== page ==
Its website lists its many components (it calls them ‘Multiple Independent Tools’): ‘a spreadsheet to keep track of dates and events, and to calculate the ages of characters, index cards to visualize the structural outline of the document, a timeline – perhaps drawn on a wall – to visualize the relationship between events (and) a word processor that doesn’t organize any of the above’.

The problem that it seeks to solve is the problem of writers making mistakes in their text and be able to keep track of all the logistics in the text. Among the instances of mistakes it cites to make its case are from Sherlock Holmes—Dr. Watson’s travelling injury (shoulder to leg) and his changing first name (John to James)—and more recently, an oversight in The Prisoner of Azkaban.

Granthika is on the face of it, as cutting–edge as it gets. The creation of a writer who understands writing and coding, it might just become to the early 21st century writer what the typewriter was to the late 19th and the word processor to the late 20th. Like it or not, most writers are typing now and with Granthika, Mali, Twain and King have actually been fused together!

(C) Karthik Venkatesh 

5 February 2018 

Salil Tripathi, “Detours: Songs of the Open Road”

Detours( Noted London-based Indian journalist Salil Tripathi’s third book, Detours, is a collection of his column/essays on travel writing. This book is meant to be savoured. I was able to read one, maximum two, essays at a time. There was so much to absorb and appreciate in each essay in terms of the rich cultural experiences, the noises, colour, smells, details about the landscape, socio-political characteristics of the places he visits at that particular time with some history deftly blended in. Every single element seems to have his attention for detail. For instance, each chapter heading is carefully selected, it is appropriate for what follows in the essay but also resonates with the reader at many levels. It is rare to find such craftsmanship in a book today. Salil Tripathi has been a man of letters for some decades giving him immense practice in relying upon words to share, comment, dissect and analyse an experience but he does so without ever being dull. So reading Detours is infinitely pleasurable since not for a second does one miss the lack of photographs, sketches or any other form of illustration to support the travelogue. Just focus on the man and his words. This is armchair tourism at its finest!

I am posting an extract from the introduction reproduced with permission from the publishers.) 

As I started working on the essays, I looked back at the great travel writing I had read—Mark Twain, Eric Newby, Salil TripathiPaul Theroux, Ian Buruma, Pico Iyer, and William Dalrymple are among the writers through whose words I began to look at the world differently. I had also read many entertaining accounts, of an American or British writer abroad—like S J Perelman or George Mikes—and enjoyed the tragicomedy that followed. But getting off the beaten track and travelling on roads not taken to reach quieter places seemed so much more enticing. I also read many accounts of the outsider looking in at India, the western gaze trying to make sense of the mysterious east. Mine was an attempt to look at the world through Indian eyes—not as if it was an empire-striking-back, for that would be too presumptuous: how can anyone born in India claim to speak on behalf of a billion people? Rather, mine would be an attempt to look at the world through a sensibility that had been shaped by India and later tinged by other cultures.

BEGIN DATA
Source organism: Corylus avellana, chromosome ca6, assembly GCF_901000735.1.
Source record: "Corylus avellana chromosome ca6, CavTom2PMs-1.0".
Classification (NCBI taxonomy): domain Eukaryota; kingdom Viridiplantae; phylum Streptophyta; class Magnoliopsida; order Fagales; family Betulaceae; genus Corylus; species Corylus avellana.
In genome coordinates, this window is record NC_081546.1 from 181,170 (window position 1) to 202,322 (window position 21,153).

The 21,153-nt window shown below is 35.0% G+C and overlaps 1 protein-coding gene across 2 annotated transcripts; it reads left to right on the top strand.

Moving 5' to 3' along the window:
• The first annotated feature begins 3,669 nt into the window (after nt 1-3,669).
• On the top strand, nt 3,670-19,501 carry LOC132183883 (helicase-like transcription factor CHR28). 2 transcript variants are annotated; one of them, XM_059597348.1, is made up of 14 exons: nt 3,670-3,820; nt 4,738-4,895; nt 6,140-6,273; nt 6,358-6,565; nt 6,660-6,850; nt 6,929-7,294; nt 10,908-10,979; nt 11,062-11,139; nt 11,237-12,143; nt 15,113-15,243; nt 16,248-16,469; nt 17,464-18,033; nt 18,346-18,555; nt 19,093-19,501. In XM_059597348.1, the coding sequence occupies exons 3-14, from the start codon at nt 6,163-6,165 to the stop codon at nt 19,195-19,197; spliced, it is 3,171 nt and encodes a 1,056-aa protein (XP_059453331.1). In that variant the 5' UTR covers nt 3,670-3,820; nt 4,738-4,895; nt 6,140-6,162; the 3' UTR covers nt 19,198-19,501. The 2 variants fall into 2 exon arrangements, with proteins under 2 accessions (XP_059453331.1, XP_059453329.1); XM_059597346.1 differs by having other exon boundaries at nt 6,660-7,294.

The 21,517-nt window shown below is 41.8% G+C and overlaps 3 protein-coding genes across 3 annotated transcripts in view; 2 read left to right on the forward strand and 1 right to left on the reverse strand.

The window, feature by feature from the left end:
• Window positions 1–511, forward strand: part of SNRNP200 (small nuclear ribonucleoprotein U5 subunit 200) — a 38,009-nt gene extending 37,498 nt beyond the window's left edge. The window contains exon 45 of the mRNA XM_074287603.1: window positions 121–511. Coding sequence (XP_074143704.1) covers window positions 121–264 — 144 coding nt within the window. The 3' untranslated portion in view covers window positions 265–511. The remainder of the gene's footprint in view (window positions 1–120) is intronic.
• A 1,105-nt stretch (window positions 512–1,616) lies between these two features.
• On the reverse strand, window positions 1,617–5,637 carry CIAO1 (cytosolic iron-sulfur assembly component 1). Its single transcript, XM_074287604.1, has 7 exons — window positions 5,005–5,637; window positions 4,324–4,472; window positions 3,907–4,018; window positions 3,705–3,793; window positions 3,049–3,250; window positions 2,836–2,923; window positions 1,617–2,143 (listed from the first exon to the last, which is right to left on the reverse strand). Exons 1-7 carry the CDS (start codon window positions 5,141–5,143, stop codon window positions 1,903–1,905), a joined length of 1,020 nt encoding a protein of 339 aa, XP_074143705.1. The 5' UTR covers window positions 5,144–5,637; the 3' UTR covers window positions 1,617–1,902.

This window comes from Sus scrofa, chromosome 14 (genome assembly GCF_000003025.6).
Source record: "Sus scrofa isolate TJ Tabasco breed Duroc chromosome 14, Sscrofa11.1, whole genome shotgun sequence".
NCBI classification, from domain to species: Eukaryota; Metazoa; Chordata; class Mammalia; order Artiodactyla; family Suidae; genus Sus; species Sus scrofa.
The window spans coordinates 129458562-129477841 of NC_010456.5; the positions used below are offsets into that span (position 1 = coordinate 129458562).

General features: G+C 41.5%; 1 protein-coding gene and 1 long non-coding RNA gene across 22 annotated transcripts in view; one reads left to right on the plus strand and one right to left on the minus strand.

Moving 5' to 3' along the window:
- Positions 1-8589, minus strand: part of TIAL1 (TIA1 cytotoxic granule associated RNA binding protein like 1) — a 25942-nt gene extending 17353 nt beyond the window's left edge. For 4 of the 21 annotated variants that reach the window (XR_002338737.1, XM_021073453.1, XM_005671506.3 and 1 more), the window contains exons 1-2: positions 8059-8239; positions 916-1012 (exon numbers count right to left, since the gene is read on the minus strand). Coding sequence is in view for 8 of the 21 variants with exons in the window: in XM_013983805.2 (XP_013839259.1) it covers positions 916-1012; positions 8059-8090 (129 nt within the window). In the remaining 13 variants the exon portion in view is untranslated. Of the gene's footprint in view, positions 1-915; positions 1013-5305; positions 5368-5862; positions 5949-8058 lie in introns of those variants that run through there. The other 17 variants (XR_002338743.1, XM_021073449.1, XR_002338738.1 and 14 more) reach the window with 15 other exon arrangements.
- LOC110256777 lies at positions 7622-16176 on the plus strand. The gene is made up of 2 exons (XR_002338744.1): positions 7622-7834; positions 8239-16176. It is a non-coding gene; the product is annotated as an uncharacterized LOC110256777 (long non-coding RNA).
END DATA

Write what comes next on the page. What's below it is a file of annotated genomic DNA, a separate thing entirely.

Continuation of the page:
I hadn’t left India until 1975 when I was still thirteen, on a tour organised by my school to Nepal. In 1979 I spent a few weeks in Scotland on a student exchange programme. In 1983 I went to the United States to study and returned home in 1986. I moved abroad in 1991, when I left for Singapore, and then in 1999, for England. Each journey affected in some way how I saw the world. My work—as a correspondent first, and later, as a researcher/advocate for human rights organisations—has taken me to fifty-five countries (including India). I’ve learned something new from each visit; I’ve made lasting friendships in many cities and towns around the world. It is impossible to write down each experience. This book attempts to reveal the world I have seen.

The book is divided into three parts: War & After, Words & Images, and Loss & Remembrance. The first section, War & After, deals with places that have been deeply affected by armed conflict or have had human rights challenges—Bogotá, Jakarta, Berlin, Yangon, Mostar, Phnom Penh, Cape Town and Johannesburg, Singapore, Lagos, and Istanbul. In the next section, Words & Images, I write about places that I have understood better because certain writers or artists have made those places more vivid: Bombay (now Mumbai), Amsterdam, Paris, Madrid, Barcelona, Nairobi and Naivasha, Arusha and Kilimanjaro, Granada, Valparaiso and Isla Negra, Kyoto, Srimongol and Shilaidaha, Shanghai, and New York. The third section, Loss & Remembrance, is the most personal; it is, in a sense, about Karuna Sirkar, my wife who died in 2006. I have written about the places I had travelled with her in the two decades we were together, or where I could feel her presence on later visits; or the places where I went with my sons Udayan and Ameya after her passing, as the three of us tried to pick ourselves up to understand the meaning of our shattering loss: Ludlow and Proctersville, Collioure, Geneva, Stockholm, Venice, Beachy Head, Ålesund and Oslo, and San Francisco.

Salil Tripathi Detours: Songs of the Open Road Tranquebar Press, an imprint of Westland Ltd., 2016. Hb. pp. 380. Rs. 695 

16 Feb 2016